Hearts on Sleeves

A couple of years ago I wandered around lost in the city of love. The Seine river was flooding, my phone was dead, and my budget was tight, but I was still enamored with the Parisian buildings and flower pots adorning the early summer streets. Since then I have learned a lot about love in life, and though I still have a lot to learn, I know that now is the time to wear our hearts on our sleeves.

Like many oral traditions, the origins of this phrase are fuzzy, but we can credit Shakespeare as the first to write it out in the tragical romance of Othello:

 

Shakespeare’s version

Iago: For when my outward action doth demonstrate

The native act and figure of my heart

In complement extern, ’tis not long after

But I will wear my heart upon my sleeve

For daws to peck at. I am not what I am.

– Othello, Act 1, Scene 1, 56–65

 

Modern English Translation:

If my outward appearance

started reflecting what I really felt,

soon enough

I’d be wearing my heart on my sleeve

for birds to peck at.

No, it’s better to hide it.

I’m not who I appear to be.

 

So, the endearing phrase we hear so often was locked into paper with a pen writing out a tragedy full of revenge, unfaithfulness, and death. In Shakespeare’s tragedy, Iago portrays the dangers of being so free with your heart as an invitation to get pecked at. He says it is better to be who you are not than to be who you are because it will prevent you from pain, embarrassment, and rejection. It is a sweet sentiment to be open and vulnerable with the delicate feelings that brew in your heart, but it is also a dangerous thing to be so open.

So much of the love we give in family, friend, and romantical relationships is dictated by our fear of rejection and our fear of man. The love in our hearts is precious and pure and in a fallen world can become perverted so easily. With a veil of fear and our attempts at self-protection, we can miss out on the beautiful love story Jesus is creating with our lives.

Heartbreak happens in many ways, not just between lovers, but also in friends and circumstances. The feeling of your body going numb and the lump rising in your throat as your world spins from rejection or disappointment is disorienting. Iago must have felt this because he is right in his warning for the dangers of being risky with love, but on the other hand, it can also be the most rewarding part of life. Our soul desire is to be known and to know and that only can come with a grain of risk.

There is hope and safeguards for the risk we take when extending out a hand in love. As a lover of Jesus I have a never-ending fountain of love I can always draw from, even if the world doesn’t accept the love I give. I would rather be hurt by loving too much than to miss out on love by holding back. This goes for every person in my life. The goal is for them to know not the love I have for them, but the love that Jesus has for them.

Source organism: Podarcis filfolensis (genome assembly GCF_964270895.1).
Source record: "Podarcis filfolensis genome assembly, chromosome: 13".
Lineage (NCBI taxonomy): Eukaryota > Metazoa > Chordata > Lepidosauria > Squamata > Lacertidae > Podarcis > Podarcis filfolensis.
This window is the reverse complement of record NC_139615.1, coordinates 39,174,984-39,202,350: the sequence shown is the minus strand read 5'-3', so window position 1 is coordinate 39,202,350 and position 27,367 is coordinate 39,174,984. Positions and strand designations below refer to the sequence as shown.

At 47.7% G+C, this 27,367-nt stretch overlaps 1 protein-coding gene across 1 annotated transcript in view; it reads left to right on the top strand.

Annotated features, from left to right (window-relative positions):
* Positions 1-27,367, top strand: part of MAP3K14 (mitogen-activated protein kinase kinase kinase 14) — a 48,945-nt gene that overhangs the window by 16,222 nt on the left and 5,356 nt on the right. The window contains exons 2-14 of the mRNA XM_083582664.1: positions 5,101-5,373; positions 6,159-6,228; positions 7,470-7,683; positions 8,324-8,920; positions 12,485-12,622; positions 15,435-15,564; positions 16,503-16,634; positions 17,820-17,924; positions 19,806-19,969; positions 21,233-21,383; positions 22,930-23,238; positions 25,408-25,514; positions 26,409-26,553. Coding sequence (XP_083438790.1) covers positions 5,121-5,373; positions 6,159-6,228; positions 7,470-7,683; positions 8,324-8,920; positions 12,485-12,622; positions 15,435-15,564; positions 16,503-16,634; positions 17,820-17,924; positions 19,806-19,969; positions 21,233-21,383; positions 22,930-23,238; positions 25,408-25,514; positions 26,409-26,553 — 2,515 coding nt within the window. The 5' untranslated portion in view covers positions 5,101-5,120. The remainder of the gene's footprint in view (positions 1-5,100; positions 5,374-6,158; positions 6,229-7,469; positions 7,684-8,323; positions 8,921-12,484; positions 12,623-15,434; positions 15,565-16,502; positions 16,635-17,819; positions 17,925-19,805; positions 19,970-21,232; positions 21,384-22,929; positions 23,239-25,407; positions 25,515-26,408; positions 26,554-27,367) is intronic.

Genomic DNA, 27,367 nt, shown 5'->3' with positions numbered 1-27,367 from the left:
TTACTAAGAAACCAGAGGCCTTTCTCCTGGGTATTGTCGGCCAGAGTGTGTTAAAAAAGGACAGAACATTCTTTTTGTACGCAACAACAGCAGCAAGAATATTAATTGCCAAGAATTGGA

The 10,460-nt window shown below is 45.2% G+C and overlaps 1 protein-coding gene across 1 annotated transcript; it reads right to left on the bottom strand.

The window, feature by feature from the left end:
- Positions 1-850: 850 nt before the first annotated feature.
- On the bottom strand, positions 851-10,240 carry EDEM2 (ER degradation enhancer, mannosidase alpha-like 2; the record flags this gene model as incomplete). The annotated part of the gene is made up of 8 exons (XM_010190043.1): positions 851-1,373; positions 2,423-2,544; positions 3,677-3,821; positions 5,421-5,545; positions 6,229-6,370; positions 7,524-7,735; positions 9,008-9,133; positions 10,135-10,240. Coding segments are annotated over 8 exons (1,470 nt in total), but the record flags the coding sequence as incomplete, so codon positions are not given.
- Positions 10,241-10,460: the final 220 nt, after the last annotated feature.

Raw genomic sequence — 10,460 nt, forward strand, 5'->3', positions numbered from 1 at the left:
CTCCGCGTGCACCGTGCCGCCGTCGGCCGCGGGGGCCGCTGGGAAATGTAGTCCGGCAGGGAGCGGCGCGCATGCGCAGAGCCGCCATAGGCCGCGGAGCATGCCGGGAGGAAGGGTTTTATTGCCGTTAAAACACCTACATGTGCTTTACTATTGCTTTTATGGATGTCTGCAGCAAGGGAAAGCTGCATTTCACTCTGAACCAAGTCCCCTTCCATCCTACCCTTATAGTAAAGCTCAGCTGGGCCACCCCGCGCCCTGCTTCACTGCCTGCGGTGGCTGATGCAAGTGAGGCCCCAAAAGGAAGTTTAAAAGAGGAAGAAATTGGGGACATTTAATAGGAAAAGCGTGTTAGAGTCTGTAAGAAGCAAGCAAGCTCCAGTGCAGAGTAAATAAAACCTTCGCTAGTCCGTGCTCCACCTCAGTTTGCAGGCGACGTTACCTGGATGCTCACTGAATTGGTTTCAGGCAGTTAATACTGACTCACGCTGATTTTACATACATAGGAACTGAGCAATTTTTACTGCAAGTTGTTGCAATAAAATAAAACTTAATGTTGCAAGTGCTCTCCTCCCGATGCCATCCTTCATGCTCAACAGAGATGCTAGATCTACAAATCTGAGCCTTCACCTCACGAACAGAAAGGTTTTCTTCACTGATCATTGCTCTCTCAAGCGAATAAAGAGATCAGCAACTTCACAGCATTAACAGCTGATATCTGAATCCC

In Song of Solomon, it is written…

“Set me as a seal upon your heart,

as a seal upon your arm,

for love is as strong as death

jealousy is as fierce as the grave.

Its flashes are flashes of fire.,

 The very flame of the Lord.

Many waters cannot quench this love,

Neither can floods drown it.

If a man offered for love all the wealth of his house.

He would be utterly despised.”

Song of Solomon 8: 6-7 (ESV)

 

From the lens I see the world through, there are two safeguards to wearing your heart on your sleeve: love as a choice and being authenticated by Christ with his stamp of approval. Just hearing the word love brings associations of feelings, but love is just as much work as it is about connection. Not work in the sense of working to earn love but work in the sense of working hard at loving. It takes effort to tear down the walls around our own hearts and build trust to open the heart doors of others. Still, I struggle with opening up my chest and letting my heart beat exposed. Like anything, it is a slow process, but Jesus is faithful in tearing those walls down, even if it takes a lifetime. Steffany Gretzinger sings it so well:

 

Tell me the truth,

without the self-protection,

love can mend what’s broken,

in me and you,

brick by brick we’ll take the walls down,

even if it takes a lifetime.

 

Jesus calls us to love freely, but we must know who we are in him first before we can do this. I know God’s love is a seal on my heart and a seal on my arm, so I will always love with my whole heart and if I am rejected by the people around me or if I fail, I am still known and loved by God.

 

I want to love when it’s uncomfortable

love when it’s precious

love when it’s life-giving

love when it’s teeth-gritting teeth

love in the deprived places

and love in places already full.

 

The world needs real, tangible, messy and complicated love. Love is what heals because God is love. Let’s be a little more reckless like Mary with her alabaster jar and wear our hearts on our sleeves.

 

 

Sources for the Soul:

Smithsonian Institute: Origins of wearing your heart on your sleeve…

No Fear Shakespeare: Othello

Soul Pancake: What is love? 

HuffPost: The risks of love…C.S. Louis

Steffany Gretzinger: Tell me the Truth from Blackout